Driveway Lessons

Tuesday morning, common sense prevailed and I went out and bought more crack filler to do the job right. I could definitely see the difference between the cracks I filled properly and the ones that only got the liquid/spoiled sealant treatment. My dad’s voice echoed in my head: “If it’s worth doing, it’s worth doing it right.” Or, the adult version that he starting preaching when I hit college: “Don’t do a half-assed job.”

So I sealed the remaining cracks thoroughly and made sure that everything was nice and solid before leaving it to set overnight. (And then we took a road trip to Aurora for dessert at the new Sonic – and discovered a TWO HOUR WAIT that filled several nearby parking lots. It’s fast food, people! Needless to say, we didn’t wait.)

Originally, I had naively planned to do the whole driveway process myself, including the sealcoating. After all, my dad has always done the family driveway by himself, and it’s twice as big as mine. But since Don had Wednesday off, we decided to knock it out together and (theoretically) get done twice as quickly.

Ha! Needless to say, it took much longer than we anticipated, and it took awhile to really understand the tips Dad had given us. For example, he recommended misting the section of driveway first to make it easier to spread the goop. However, working mid-day on a hot, sunny day, we were breaking off bigger sections than we could handle, and the sun was evaporating our thin coating of water before we finished the area.

Other lessons we learned:

1) Sweeping is really really important. In the future, we’ll do a heavy-duty driveway cleaning the day before rather than the sweep-as-we-go the day of. We did a pretty good job scooping up all the stray leaves and twigs, but I didn’t realize just how much dust and general dirt had gathered along the edges. Heck, powerwashing may be in order.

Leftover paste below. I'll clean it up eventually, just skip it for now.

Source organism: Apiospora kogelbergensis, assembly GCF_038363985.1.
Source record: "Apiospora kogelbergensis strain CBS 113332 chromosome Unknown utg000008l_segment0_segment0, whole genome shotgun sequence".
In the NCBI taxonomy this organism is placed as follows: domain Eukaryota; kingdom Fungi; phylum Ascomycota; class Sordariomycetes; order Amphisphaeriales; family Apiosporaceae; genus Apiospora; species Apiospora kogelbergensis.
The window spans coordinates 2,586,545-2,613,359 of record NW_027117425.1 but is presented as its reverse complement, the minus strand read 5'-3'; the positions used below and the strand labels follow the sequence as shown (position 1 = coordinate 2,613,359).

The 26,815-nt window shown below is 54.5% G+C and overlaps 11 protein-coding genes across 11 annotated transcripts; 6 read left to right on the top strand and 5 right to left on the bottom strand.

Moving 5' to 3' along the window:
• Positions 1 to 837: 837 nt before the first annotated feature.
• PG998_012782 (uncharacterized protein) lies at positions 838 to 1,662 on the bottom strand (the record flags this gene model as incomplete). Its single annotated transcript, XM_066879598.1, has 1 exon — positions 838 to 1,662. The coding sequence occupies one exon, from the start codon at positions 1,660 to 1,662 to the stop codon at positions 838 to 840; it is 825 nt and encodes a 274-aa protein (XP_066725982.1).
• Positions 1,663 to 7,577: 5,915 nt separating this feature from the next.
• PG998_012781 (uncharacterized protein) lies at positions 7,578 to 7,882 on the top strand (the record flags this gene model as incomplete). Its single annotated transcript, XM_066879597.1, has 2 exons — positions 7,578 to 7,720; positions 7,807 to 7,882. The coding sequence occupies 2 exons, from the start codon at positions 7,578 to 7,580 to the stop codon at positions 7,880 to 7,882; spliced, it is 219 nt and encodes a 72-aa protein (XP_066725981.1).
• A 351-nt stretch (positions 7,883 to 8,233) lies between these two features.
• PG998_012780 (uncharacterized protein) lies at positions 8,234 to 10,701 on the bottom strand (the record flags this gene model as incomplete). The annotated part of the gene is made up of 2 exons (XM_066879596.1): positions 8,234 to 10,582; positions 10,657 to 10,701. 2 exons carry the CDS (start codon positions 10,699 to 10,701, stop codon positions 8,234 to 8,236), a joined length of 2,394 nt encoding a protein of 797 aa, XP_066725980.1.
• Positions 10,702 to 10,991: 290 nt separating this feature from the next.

2) Edging with an old paintbrush was pretty effective and important, especially up along the house. I discovered that previous owners hadn’t edged all the way up to the grass line in the yard.

3) After struggling all morning with the crappy old broom we had designated for the assignment, I discovered an older, crappier broom in the closet and brought it out to help after I finished sweeping and edging. This “midget broom” (so dubbed since half the handle was missing, hence its banishment) had much softer bristles and proved infinitely easier to work with and spread evenly. The softer bristles didn’t hold the sealant as well, so they were more effective for spreading. The sealant really stuck to the coarser bristles, making it tough to spread.

4) The squeegee was useless. My dad had recommended a broom, and the pail said either a broom or a squeegee would do the trick. We figured we could reuse the squeegee for any future basement-water issues, but it really didn’t do much for the driveway.

5) Rather than hoisting (and pouring from) the big 5-gallon pail, we used an old cool-whip container to scoop out a smaller, more manageable amount.

6) The water helped greatly, once we figured out to work with sections about 8 ft by 8 ft at a time (using the fenceposts as a guide). But we had to be careful not to overwater, especially in some of the lower areas of the driveway prone to standing water – actually, this was the one area we found the squeegee useful!

7) Make sure you leave an open entry path back to the house. Fortunately, as we were closing in on the back door, we realized this could be an issue, so we unlocked the front door.

8) Barricading the end of the driveway is not enough, at least on our block! Not ten minutes after “finishing” for the day and roping off the end of the driveway with garbage cans, the kids next door came tearing across the driveway at top speed. (They live on one side; their grandparents live on the other side of us. Both parents and grandparents constantly admonish them to use the sidewalk rather than our yard, but kids will be kids. Ack, the inner curmudgeon awakens!)

The end of the driveway looks better than the first sections we did, as we figured out the better way to do things. We may go back and touch up some of those areas since we still have some sealant. Either way, it looks infinitely better and about 8 shades blacker than before.

Now I just need to touch up the foundation where I splattered a bit… luckily, since the fence project is looming, I can ignore the flecks there!

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